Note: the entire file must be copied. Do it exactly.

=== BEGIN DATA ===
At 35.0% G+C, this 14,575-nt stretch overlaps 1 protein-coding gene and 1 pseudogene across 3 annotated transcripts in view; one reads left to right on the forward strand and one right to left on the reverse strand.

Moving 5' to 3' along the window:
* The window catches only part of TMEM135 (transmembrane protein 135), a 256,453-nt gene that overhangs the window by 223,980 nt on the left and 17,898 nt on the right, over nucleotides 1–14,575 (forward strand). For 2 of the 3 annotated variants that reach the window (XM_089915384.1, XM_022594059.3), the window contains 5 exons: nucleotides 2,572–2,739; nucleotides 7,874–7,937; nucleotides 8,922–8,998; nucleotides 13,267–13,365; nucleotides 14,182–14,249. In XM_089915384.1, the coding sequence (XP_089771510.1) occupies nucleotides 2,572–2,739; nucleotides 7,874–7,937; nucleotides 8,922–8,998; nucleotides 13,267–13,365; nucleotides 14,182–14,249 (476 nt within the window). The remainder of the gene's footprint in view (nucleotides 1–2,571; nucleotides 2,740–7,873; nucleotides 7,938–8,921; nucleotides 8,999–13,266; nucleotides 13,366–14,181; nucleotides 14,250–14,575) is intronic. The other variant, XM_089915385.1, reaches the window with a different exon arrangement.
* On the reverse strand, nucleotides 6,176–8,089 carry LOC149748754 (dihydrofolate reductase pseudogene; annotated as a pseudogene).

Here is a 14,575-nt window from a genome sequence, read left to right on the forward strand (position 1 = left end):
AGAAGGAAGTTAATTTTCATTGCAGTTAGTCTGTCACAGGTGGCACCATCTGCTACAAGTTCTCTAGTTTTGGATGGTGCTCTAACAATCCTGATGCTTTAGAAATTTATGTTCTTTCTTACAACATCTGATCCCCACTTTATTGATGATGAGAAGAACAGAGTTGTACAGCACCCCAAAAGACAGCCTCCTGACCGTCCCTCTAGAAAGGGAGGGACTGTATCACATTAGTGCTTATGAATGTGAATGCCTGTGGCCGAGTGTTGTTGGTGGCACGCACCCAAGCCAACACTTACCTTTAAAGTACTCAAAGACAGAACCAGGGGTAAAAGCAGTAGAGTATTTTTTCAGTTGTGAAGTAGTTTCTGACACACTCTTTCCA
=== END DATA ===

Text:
At 35.0% G+C, this 14,575-nt stretch overlaps 1 protein-coding gene and 1 pseudogene across 3 annotated transcripts in view; one reads left to right on the forward strand and one right to left on the reverse strand.

Moving 5' to 3' along the window:
* The window catches only part of TMEM135 (transmembrane protein 135), a 256,453-nt gene that overhangs the window by 223,980 nt on the left and 17,898 nt on the right, over nucleotides 1–14,575 (forward strand). For 2 of the 3 annotated variants that reach the window (XM_089915384.1, XM_022594059.3), the window contains 5 exons: nucleotides 2,572–2,739; nucleotides 7,874–7,937; nucleotides 8,922–8,998; nucleotides 13,267–13,365; nucleotides 14,182–14,249. In XM_089915384.1, the coding sequence (XP_089771510.1) occupies nucleotides 2,572–2,739; nucleotides 7,874–7,937; nucleotides 8,922–8,998; nucleotides 13,267–13,365; nucleotides 14,182–14,249 (476 nt within the window). The remainder of the gene's footprint in view (nucleotides 1–2,571; nucleotides 2,740–7,873; nucleotides 7,938–8,921; nucleotides 8,999–13,266; nucleotides 13,366–14,181; nucleotides 14,250–14,575) is intronic. The other variant, XM_089915385.1, reaches the window with a different exon arrangement.
* On the reverse strand, nucleotides 6,176–8,089 carry LOC149748754 (dihydrofolate reductase pseudogene; annotated as a pseudogene).

Here is a 14,575-nt window from a genome sequence, read left to right on the forward strand (position 1 = left end):
AGAAGGAAGTTAATTTTCATTGCAGTTAGTCTGTCACAGGTGGCACCATCTGCTACAAGTTCTCTAGTTTTGGATGGTGCTCTAACAATCCTGATGCTTTAGAAATTTATGTTCTTTCTTACAACATCTGATCCCCACTTTATTGATGATGAGAAGAACAGAGTTGTACAGCACCCCAAAAGACAGCCTCCTGACCGTCCCTCTAGAAAGGGAGGGACTGTATCACATTAGTGCTTATGAATGTGAATGCCTGTGGCCGAGTGTTGTTGGTGGCACGCACCCAAGCCAACACTTACCTTTAAAGTACTCAAAGACAGAACCAGGGGTAAAAGCAGTAGAGTATTTTTTCAGTTGTGAAGTAGTTTCTGACACACTCTTTCCA